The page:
Sunday, March 8, 2020

Busy Philipps vs. ‘Unplanned’ – How Pop Culture Treats Pro-Life Messages

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The team behind 2019’s “Unplanned” missed awards season by a country mile.

The indie film over-performed at the box office but critics savaged the drama, in part, for its pro-life messaging.

So Team “Unplanned” savored its three nominations from the Movieguide Awards, a Christian-themed ceremony self-described as “Recognizing the Good in Hollywood.”

Only those watching this year’s gala on Hallmark Drama didn’t realize “Unplanned” earned any nominations at all. The channel’s broadcast edited the movie’s name out of the list of nominees.

Three times.

Imagine an Oscars ceremony, or any awards event, doing the same.

Compare this to the media reception actress and pro-abortion activist Busy Philipps earned this week. The “Cougar Town” alum told a pro-choice throng that she credited her show business success to the abortion she had at the age of 15.

“And I have all of this, all of it, because, because, because, I was allowed bodily autonomy at 15!” the actress said.

“I will not be shamed into being quiet,” the 40-year-old continued. “We will not be shamed into being quiet. Never again! I will never stop talking about my abortion, or my periods, or my experiences in childbirth, my episiotomies, my yeast infections, or my ovulation that lines up with the moon!”

Will Phillips lose any jobs for her pro-abortion rant? Did major media outlets refuse to cover her comments?

No, and no, and that’s a good thing, of course. She should say whatever she wants to say, and people can consider her comments accordingly.

Still, the double standards regarding abortion in the culture can be sizable – consider how little interest the media shows in the annual March for Life compared to far smaller protests.

This week showcased how it’s even more apparent in pop culture.

The story behind the “Unplanned” debacle didn’t start with the recent Movieguide Awards broadcast, though.

The film faced obstacles few movies do prior to its release. TV channels turned down its commercial. Music publishers refused to allow their songs to be heard in the film. The MPAA slapped the film with an “R” rating despite content that hardly merited that warning. Google briefly dubbed the film “propaganda.” Twitter yanked the film’s official account for several hours during the film’s all-important opening weekend.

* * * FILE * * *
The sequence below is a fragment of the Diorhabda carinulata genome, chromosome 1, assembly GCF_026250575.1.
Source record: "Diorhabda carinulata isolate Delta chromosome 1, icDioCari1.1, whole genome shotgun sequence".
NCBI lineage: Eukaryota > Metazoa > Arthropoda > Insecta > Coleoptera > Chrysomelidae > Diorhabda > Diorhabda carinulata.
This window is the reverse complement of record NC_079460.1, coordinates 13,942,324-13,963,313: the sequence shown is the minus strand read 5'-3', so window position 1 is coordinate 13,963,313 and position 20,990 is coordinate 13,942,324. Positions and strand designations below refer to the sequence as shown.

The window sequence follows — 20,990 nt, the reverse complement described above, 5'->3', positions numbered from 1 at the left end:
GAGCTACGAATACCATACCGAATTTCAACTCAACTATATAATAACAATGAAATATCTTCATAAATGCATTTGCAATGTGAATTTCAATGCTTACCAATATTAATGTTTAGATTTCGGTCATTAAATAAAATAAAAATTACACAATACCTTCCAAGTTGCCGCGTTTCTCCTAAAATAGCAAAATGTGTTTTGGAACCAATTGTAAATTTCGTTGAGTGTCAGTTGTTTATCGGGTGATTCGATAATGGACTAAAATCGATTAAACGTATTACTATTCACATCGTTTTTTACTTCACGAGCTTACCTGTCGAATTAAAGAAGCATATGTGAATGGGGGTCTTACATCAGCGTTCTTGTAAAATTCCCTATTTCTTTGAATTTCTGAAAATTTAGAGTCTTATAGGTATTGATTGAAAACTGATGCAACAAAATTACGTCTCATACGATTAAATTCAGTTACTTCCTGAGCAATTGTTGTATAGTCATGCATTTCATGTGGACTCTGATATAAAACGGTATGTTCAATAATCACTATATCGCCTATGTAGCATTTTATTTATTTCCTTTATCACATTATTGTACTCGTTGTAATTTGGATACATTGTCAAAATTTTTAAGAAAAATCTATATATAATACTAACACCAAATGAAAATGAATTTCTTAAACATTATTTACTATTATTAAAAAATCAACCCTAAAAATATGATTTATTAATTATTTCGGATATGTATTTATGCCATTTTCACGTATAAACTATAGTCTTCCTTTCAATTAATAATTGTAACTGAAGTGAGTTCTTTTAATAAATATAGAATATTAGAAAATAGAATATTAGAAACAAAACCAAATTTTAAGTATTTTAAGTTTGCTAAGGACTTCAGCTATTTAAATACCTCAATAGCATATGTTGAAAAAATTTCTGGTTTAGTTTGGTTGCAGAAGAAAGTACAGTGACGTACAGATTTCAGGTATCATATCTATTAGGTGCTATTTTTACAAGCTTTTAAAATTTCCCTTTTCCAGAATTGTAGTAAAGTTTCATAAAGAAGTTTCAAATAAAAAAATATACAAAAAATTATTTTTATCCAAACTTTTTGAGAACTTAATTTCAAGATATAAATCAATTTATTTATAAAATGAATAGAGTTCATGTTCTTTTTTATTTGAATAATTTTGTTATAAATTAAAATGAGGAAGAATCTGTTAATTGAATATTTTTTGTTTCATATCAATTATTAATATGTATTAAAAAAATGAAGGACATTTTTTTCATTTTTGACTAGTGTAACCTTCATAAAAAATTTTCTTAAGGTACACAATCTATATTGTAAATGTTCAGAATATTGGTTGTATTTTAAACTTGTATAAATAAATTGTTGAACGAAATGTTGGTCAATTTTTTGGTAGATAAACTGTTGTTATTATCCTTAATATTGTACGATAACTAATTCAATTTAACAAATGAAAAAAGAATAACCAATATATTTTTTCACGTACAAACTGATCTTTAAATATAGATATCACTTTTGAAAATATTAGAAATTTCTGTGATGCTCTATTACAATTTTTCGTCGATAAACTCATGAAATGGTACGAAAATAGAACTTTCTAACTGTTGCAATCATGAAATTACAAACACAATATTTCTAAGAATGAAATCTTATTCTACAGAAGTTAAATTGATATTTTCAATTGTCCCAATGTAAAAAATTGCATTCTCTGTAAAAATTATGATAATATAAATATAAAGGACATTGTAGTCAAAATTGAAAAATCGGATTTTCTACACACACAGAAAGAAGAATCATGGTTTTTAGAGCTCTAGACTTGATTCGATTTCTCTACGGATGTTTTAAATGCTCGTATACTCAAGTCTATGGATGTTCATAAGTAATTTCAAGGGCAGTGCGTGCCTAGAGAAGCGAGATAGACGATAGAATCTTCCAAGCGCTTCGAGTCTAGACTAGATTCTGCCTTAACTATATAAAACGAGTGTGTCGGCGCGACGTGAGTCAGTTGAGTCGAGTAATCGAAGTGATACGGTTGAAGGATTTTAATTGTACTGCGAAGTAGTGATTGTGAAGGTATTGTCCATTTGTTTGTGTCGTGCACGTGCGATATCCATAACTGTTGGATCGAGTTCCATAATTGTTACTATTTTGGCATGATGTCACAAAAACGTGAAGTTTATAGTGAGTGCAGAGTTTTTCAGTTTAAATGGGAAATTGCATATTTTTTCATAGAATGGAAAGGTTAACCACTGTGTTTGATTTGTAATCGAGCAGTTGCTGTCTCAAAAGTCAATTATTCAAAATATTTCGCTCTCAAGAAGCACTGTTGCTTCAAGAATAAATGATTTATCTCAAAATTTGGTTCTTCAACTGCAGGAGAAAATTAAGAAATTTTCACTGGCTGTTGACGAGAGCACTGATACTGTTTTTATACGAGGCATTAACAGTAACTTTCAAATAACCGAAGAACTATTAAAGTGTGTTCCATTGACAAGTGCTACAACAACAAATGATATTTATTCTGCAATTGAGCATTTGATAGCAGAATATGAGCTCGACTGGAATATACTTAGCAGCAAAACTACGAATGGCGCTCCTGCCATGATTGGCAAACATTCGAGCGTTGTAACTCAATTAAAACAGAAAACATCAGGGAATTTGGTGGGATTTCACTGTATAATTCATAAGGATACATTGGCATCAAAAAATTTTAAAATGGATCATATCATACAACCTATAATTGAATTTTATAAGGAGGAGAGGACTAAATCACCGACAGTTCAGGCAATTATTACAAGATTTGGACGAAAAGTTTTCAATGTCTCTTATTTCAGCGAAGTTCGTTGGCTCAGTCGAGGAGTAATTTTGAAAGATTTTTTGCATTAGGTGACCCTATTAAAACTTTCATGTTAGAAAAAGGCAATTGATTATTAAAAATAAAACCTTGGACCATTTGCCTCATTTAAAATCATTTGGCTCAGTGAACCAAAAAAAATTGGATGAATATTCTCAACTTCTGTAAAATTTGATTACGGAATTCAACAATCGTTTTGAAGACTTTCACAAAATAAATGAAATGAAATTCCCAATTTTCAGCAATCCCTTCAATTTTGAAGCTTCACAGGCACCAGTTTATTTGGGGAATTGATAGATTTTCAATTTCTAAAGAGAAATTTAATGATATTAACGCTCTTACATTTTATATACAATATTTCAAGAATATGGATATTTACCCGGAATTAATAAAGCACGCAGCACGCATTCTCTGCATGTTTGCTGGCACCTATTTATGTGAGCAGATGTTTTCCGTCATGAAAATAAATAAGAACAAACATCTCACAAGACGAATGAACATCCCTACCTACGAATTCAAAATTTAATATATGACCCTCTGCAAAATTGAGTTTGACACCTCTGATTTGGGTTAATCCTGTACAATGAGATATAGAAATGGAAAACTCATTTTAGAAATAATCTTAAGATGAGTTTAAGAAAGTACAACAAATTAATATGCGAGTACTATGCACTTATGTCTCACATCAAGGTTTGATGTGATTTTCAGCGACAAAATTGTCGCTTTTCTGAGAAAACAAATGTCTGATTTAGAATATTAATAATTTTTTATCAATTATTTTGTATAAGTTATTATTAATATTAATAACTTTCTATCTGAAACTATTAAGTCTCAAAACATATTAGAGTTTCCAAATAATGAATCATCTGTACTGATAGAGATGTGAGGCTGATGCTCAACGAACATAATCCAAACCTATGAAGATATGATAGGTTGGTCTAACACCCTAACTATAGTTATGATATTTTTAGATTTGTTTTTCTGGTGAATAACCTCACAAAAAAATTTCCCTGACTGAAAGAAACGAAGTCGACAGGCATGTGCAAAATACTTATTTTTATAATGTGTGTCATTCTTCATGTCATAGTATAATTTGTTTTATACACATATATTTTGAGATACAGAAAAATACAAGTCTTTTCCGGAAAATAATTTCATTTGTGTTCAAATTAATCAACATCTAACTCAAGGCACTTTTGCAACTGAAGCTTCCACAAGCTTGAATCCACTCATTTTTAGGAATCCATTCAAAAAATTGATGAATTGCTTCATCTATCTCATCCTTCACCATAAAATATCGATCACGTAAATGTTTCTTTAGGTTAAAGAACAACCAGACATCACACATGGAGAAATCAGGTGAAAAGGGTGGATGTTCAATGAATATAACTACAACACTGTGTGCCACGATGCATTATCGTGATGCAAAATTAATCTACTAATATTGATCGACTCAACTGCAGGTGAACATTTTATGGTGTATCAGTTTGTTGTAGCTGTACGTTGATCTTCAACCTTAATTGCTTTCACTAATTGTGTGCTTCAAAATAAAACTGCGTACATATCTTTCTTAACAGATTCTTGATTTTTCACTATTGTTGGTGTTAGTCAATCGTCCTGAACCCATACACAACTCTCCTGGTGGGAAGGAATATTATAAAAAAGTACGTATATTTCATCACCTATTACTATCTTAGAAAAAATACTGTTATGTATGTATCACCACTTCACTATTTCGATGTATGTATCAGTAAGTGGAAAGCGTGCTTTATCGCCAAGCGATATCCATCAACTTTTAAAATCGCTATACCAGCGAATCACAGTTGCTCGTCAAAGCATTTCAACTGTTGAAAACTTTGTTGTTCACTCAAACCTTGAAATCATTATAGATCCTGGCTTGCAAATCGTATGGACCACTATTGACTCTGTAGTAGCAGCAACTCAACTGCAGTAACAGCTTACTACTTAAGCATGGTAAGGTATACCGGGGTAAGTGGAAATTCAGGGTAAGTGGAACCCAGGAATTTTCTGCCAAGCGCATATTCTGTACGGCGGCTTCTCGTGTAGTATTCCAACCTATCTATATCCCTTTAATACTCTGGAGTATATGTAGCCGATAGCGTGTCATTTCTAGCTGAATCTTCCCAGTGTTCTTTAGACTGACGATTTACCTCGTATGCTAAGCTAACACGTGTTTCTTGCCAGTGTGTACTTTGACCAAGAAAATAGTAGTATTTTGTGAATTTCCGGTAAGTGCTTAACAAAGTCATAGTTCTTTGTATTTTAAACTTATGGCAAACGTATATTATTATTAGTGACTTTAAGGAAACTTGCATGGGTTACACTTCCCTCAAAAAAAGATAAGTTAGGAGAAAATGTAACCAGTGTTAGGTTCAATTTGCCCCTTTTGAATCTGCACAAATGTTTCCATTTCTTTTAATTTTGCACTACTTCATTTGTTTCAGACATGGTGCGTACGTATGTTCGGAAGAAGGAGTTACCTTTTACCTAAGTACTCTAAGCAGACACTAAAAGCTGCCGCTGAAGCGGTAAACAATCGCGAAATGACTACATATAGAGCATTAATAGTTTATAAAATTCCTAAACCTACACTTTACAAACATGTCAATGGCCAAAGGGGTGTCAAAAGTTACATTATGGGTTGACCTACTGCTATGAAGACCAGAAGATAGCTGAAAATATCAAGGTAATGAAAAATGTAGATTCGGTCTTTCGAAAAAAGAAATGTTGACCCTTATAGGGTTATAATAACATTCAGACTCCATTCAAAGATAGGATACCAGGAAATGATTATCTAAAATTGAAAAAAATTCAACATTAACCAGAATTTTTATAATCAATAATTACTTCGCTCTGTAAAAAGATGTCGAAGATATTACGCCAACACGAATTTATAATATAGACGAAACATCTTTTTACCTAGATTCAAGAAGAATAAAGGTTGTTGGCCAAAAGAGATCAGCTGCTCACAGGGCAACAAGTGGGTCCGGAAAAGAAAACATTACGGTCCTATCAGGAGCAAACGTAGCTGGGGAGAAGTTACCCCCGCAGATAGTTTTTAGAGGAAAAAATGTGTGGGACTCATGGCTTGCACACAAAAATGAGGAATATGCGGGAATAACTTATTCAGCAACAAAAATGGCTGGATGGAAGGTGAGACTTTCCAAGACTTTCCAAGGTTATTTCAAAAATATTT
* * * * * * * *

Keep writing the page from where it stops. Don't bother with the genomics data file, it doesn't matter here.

Now this. reports both Movieguide and Hallmark Drama might deserve blame for editing the movie out of the broadcast, which “Unplanned” star Ashley Bratcher sounded the alarm about on Twitter.

Ted Baehr, the founder and publisher of Movieguide, told the site his company turned the three and a half hour gala into a 42-minute long show for Hallmark Drama. Baehr added Movieguide, not Hallmark Drama, decided to remove any mention of “Unplanned” during that shortened version.

“We made some decisions. We may have made some wrong decisions, but we’ve made decisions,” Baehr told the site.

Yet Movieguide President and COO Robby Baehr told LifeSiteNews his team’s editor simply followed orders from Hallmark.

“[The editor] would never have had any power to do anything without their direction,” Robby Baehr said. “All final creative approval was done by Hallmark and not Movieguide or its editor Jeremy Carroll.”

Thanks, in part, to Bratcher bringing attention to the matter, Hallmark Drama will re-air the ceremony at 10 p.m. EST March 9 with “Unplanned” inserted back into the nominees.

Both Hallmark and Ted Baehr apologized to the filmmakers and Bratcher. The actress took the high road following the drama, sharing a statement on the matter with this reporter.

“I believe that when apologies are made and mistakes are corrected, it’s best to extend grace and move forward. I’m grateful to the people who helped our voice be heard, and I hope everyone will show their support by tuning in to watch the show on Monday or stream it on the app.”

Meanwhile, the very same week of both the Movieguide debacle and Philipps’ rant, a new abortion-themed movie trailer dropped. “Never Rarely Sometimes Always,” hitting select theaters March 13, also tackles the abortion issue.

Here’s the official description from Focus Features:

The film is an intimate portrayal of two teenage girls in rural Pennsylvania. Faced with an unintended pregnancy and a lack of local support, Autumn (Sidney Flanigan) and her cousin Skylar (Talia Ryder) embark across state lines to New York City on a fraught journey of friendship, bravery and compassion.

The film’s festival run earned the movie a 100 percent “fresh” rating at cheered the fact that the MPAA gave the movie a less restrictive PG-13 rating.

Entertainment Weekly called the movie an “urgent, extraordinary film for this very moment.”

Should “Never Rarely Sometimes Always” generate awards season love come December, chances are every awards show will say its name sans hesitation.

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